HOUSTON: The Seattle health department said on Friday that two immuno-suppressed patients being treated for A (H1N) flu had been identified as resistant to Tamiflu, China’s Xinhua news agency reported.
One case involved a male teenager with leukaemia who received a stem cell transplant in early May, according to local health experts. While recovering in hospital in a single room he contracted A(H1N1) flu, they said, adding the boy has recovered.
The second case involved a woman in her 40s, who also has leukaemia and had a stem cell transplant late last year, the health experts said. That woman remains in hospital and is being treated with an intravenous form of the only other flu drug available, Relenza, and another antiviral drug, ribavirin, they disclosed, saying the two patients have no links to each other.
Local health officials also said that there is no evidence indicating that people who came in contact with the two patients became infected with a Tamiflu-resistant virus.
Since the pandemic began, 11 cases of Tamiflu resistance have been reported. Three of those were reported Friday - two in Seattle and a new case in Hong Kong.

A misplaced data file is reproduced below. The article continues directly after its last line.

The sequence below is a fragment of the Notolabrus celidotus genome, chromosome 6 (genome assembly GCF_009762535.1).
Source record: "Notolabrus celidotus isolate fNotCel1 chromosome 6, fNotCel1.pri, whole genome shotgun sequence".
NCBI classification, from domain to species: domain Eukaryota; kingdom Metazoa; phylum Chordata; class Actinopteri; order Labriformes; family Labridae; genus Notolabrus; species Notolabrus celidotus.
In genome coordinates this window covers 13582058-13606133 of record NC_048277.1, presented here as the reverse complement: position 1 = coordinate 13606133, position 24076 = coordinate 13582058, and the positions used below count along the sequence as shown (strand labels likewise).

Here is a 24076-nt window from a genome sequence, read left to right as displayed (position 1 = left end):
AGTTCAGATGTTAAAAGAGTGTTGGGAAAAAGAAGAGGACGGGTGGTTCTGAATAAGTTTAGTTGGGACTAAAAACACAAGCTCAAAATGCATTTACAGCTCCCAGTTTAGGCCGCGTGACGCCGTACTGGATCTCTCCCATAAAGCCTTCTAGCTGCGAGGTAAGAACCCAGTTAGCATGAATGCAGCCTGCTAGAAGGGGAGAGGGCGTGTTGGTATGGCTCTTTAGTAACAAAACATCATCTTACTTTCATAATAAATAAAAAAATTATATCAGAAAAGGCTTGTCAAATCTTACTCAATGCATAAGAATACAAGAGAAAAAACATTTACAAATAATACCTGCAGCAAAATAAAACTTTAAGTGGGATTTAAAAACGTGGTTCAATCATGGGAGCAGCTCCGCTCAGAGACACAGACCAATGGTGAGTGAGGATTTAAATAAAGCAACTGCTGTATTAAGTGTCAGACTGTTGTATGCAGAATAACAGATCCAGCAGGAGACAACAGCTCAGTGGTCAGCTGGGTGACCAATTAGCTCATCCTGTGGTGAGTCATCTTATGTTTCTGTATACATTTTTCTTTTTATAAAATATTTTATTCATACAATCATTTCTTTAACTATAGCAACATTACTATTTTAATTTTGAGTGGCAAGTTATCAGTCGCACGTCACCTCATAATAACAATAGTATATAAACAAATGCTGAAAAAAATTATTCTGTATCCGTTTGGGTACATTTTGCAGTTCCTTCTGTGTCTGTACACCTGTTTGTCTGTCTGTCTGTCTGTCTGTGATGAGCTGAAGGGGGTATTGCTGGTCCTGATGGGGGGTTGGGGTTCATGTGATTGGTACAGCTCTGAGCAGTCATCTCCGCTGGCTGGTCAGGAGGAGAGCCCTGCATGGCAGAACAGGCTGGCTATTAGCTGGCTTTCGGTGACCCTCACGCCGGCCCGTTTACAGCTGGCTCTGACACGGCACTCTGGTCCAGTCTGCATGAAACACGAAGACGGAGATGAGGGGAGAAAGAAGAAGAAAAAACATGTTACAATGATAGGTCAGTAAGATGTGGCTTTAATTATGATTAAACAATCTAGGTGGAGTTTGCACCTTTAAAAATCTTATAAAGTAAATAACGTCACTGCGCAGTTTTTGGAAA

Japan and China have each reported three. In the case of China, one case occurred in Hunan province on the mainland and two in Hong Kong. Canada, Denmark and Singapore have each found one.
Most of these cases have occurred in people who took the drug as treatment for the flu or to prevent infection with the flu.
The sole exception so far is the case of the California teenager who travelled to Hong Kong. She had not previously taken Tamiflu, suggesting she was infected from the start with a resistant virus. The source of her infection was not found and no other cases of resistance have been reported from the San Francisco area, where she lives.
“Viruses can develop drug resistance over time. It’s important that antiviral treatments only be used as recommended by a health care provider, to minimise drug resistance and preserve an important tool against the illness for those who need it,” said Dr David Fleming, Director and Health Officer for Public Health of Seattle & King County.
“The vast majority of people with H1N1 virus continue to be treatable with Tamiflu, and in cases where it becomes ineffective, other options are available,” Dr. Fleming said. -- Bernama